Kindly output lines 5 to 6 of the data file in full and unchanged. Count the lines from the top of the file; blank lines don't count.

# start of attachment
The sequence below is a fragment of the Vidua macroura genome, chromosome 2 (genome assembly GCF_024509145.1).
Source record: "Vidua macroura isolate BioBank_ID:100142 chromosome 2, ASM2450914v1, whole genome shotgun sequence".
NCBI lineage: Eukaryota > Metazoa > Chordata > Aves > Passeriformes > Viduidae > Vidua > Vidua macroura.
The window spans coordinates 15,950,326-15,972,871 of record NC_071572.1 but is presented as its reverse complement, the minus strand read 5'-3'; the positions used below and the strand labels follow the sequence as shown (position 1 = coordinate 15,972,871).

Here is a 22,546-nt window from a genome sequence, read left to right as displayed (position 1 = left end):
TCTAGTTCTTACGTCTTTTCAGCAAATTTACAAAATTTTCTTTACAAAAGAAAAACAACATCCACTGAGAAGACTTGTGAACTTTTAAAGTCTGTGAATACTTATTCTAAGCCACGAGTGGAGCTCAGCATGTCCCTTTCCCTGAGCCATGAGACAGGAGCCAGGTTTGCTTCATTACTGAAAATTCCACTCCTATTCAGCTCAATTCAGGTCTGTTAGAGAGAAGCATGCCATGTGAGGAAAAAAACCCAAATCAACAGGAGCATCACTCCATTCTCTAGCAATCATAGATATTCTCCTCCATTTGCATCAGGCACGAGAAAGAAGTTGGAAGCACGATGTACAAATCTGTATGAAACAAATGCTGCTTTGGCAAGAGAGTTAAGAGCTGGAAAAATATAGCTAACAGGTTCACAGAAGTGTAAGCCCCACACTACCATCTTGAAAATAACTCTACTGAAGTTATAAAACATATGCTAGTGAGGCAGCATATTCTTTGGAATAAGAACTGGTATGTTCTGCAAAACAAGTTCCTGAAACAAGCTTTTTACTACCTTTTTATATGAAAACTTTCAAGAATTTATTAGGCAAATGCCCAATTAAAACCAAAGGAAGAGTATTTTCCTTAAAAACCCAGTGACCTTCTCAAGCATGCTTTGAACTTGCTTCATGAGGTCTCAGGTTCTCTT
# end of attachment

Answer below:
Here is a 22,546-nt window from a genome sequence, read left to right as displayed (position 1 = left end):
TCTAGTTCTTACGTCTTTTCAGCAAATTTACAAAATTTTCTTTACAAAAGAAAAACAACATCCACTGAGAAGACTTGTGAACTTTTAAAGTCTGTGAATACTTATTCTAAGCCACGAGTGGAGCTCAGCATGTCCCTTTCCCTGAGCCATGAGACAGGAGCCAGGTTTGCTTCATTACTGAAAATTCCACTCCTATTCAGCTCAATTCAGGTCTGTTAGAGAGAAGCATGCCATGTGAGGAAAAAAACCCAAATCAACAGGAGCATCACTCCATTCTCTAGCAATCATAGATATTCTCCTCCATTTGCATCAGGCACGAGAAAGAAGTTGGAAGCACGATGTACAAATCTGTATGAAACAAATGCTGCTTTGGCAAGAGAGTTAAGAGCTGGAAAAATATAGCTAACAGGTTCACAGAAGTGTAAGCCCCACACTACCATCTTGAAAATAACTCTACTGAAGTTATAAAACATATGCTAGTGAGGCAGCATATTCTTTGGAATAAGAACTGGTATGTTCTGCAAAACAAGTTCCTGAAACAAGCTTTTTACTACCTTTTTATATGAAAACTTTCAAGAATTTATTAGGCAAATGCCCAATTAAAACCAAAGGAAGAGTATTTTCCTTAAAAACCCAGTGACCTTCTCAAGCATGCTTTGAACTTGCTTCATGAGGTCTCAGGTTCTCTT